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  This module is a resource for lecturers  

 

Introduction

 

In 1985, the United Nations General Assembly adopted the Declaration of Basic Principles of Justice for Victims of Crime and Abuse of Power (1985) in recognition of the fact that "millions of people throughout the world suffer harm as a result of crime and the abuse of power and that the rights of these victims have not been adequately recognized." The Declaration (1985) further recognized "that the victims of crime and the victims of abuse of power, and also frequently their families, witnesses and others who aid them, are unjustly subjected to loss, damage or injury and that they may, in addition, suffer hardship when assisting in the prosecution of offenders."

Unfortunately, these findings still hold true, despite the considerable evolution of victims' rights and services since the adoption of the Declaration of Basic Principles (1985). This is not, however, to say that the challenges for victims have remained static over time. Indeed, victims today may find themselves faced with both new challenges and opportunities. Among the sociocultural shifts that impact on victims' access to justice is that the emergence of the Internet and new ways of communicating offer both opportunities for victims to make their voices heard, as well as posing new threats in form of cybercrime and interpersonal cybercrime (for more on these topics please refer to the E4J University Module Series on Cybercrime). Moreover, in a globalized world, people are increasingly mobile and may fall victim to crime in a country other than that of their residence. This has the potential to create new challenges for victims who seek access to support or legal redress. Additional contextual factors that shape the continued evolution of justice for victims include the fact that crime increasingly transcends borders, while international cooperation between law enforcement agencies and criminal justice practitioners has also intensified. For further on these topics, please refer to the E4J University Module Series on Organized Crime (in particular, Module 11 on International Cooperation to Combat Transnational Organized Crime). Cross border issues are also central to the E4J Module Series on Trafficking in Persons and Smuggling of Migrants.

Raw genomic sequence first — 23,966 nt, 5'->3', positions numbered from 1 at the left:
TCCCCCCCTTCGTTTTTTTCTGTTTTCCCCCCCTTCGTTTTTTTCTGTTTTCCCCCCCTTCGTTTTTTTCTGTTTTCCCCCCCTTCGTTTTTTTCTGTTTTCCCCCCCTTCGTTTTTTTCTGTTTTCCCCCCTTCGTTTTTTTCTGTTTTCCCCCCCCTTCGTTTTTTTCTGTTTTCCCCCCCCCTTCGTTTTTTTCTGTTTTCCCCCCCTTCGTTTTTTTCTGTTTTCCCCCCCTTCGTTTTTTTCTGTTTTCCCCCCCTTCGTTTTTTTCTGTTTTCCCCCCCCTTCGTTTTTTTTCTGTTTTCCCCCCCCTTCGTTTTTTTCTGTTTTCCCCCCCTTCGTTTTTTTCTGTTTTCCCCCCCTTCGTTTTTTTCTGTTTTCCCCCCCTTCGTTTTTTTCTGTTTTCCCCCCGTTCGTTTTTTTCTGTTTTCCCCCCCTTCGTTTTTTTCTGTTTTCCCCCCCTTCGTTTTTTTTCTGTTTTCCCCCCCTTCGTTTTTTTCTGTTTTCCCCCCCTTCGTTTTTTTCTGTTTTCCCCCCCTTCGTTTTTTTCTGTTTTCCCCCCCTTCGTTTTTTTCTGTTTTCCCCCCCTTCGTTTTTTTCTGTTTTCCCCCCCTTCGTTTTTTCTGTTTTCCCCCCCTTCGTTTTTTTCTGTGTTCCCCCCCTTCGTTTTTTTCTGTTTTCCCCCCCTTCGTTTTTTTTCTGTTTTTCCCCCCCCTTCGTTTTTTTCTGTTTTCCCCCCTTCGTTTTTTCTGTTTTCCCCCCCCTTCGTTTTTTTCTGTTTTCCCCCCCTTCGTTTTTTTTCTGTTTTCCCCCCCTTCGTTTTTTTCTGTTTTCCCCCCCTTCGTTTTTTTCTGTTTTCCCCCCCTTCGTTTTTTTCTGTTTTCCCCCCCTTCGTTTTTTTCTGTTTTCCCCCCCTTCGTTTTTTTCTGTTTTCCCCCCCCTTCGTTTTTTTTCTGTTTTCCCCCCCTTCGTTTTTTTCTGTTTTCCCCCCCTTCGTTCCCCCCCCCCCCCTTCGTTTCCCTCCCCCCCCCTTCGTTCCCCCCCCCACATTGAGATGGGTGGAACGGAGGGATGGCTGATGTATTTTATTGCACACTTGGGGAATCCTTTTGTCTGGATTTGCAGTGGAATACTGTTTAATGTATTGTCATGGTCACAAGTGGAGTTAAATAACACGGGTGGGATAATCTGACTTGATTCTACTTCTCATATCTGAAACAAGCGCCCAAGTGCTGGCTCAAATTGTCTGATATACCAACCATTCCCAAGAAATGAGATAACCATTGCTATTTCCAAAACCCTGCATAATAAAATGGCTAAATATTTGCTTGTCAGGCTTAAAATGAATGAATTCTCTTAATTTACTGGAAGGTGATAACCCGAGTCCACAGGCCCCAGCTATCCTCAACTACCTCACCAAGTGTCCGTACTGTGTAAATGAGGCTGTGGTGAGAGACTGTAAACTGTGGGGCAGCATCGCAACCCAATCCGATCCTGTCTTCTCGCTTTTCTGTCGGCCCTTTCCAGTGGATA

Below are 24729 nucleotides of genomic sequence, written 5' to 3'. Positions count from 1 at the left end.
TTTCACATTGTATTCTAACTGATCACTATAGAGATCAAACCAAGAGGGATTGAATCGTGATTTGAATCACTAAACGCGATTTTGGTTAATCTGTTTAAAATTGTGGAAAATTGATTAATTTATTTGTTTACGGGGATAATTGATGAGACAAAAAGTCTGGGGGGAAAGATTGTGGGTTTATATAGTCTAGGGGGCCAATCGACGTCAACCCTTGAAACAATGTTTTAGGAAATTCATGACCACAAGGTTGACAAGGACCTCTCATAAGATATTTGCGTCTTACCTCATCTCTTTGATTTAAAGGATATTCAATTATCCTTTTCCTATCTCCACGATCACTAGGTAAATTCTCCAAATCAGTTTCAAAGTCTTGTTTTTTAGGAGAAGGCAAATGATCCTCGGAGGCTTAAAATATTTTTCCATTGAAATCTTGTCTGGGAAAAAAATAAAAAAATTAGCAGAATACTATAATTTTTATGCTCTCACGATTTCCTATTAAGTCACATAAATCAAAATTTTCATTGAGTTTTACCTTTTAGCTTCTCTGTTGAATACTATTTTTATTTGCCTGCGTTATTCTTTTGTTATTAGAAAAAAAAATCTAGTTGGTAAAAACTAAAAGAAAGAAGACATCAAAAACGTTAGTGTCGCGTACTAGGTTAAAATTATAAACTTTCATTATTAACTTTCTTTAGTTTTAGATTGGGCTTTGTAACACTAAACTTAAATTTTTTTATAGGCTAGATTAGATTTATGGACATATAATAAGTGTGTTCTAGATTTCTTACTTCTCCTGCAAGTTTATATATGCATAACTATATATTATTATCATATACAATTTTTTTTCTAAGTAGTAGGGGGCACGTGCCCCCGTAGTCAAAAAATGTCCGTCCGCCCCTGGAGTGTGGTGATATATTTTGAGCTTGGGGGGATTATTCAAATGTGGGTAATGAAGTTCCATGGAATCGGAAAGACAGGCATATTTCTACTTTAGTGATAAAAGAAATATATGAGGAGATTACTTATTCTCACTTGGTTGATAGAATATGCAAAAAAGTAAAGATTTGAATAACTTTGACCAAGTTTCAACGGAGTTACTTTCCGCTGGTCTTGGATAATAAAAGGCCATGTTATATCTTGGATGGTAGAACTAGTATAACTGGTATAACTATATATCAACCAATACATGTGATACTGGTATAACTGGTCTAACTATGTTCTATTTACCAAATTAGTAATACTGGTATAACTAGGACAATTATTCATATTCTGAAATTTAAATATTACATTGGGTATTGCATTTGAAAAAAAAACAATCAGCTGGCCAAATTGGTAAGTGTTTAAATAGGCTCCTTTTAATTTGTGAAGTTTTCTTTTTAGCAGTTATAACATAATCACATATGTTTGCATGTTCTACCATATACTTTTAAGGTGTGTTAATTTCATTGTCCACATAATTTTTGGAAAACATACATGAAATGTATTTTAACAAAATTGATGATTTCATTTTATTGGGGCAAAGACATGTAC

Mindful of the complexities of the contemporary global context, this Module is concerned with the particular justice needs and rights of those adversely impacted by crime. The intention is to provide lecturers with materials that will assist their teaching on a broad range of victim-oriented issues, with particular attention to the systems necessary to ensure that victims are treated in a manner that upholds their dignity and seeks to restore their well-being. The materials presented in this Module are informed by empirical research, a history of victimology, the Declaration of Basic Principles of Justice for Victims of Crime and Abuse of Power (1985), and other sources of international law which reflect consensus about the measures necessary to ensure justice for victims.

The materials presented in this Module are designed to provide students with a broader perspective on crime and crime prevention, and on how the criminal justice system can give victims a voice, and an active means of empowering victims as they seek to redress, or mitigate, the harms caused by their victimization. The Module identifies, among other things, that justice for victims requires criminal justice responses that are timely, effective, and sensitive to victims' needs. Yet, the Module is also underpinned by an appreciation of the fact that achieving justice for victims requires a coordinated and multidisciplinary response. Accordingly, the principles examined here are relevant to the pre-service training of students in a broad range of disciplines, including: law; criminology; psychology; sociology; social work; education; political science; and various other social sciences, including medicine and economics. It is intended that fostering a multidisciplinary understanding of the measures necessary to ensure justice for victims will advance multisectoral implementation of victim-oriented laws, policies, and services. Further guidance on the interdisciplinary aspects of teaching is in the Teaching Guide that accompanies this University Module Series on Crime Prevention and Criminal Justice.

 

Learning outcomes

 
  • Discuss the evolution of victimology as a discipline and the concept of justice for victims vis-à-vis the criminal justice context, and broader multisectoral contexts.
  • Understand the impact of crime on victims, and victims' needs.
  • Examine the various data collection and research mechanisms relevant to victims' rights and policies.
  • Critically assess specific facets of criminal justice responses to victims.
  • Understand and critically assess current developments related to victims.
  • Understand the role of victims' rights in the context of international human rights law and international criminal justice.
 
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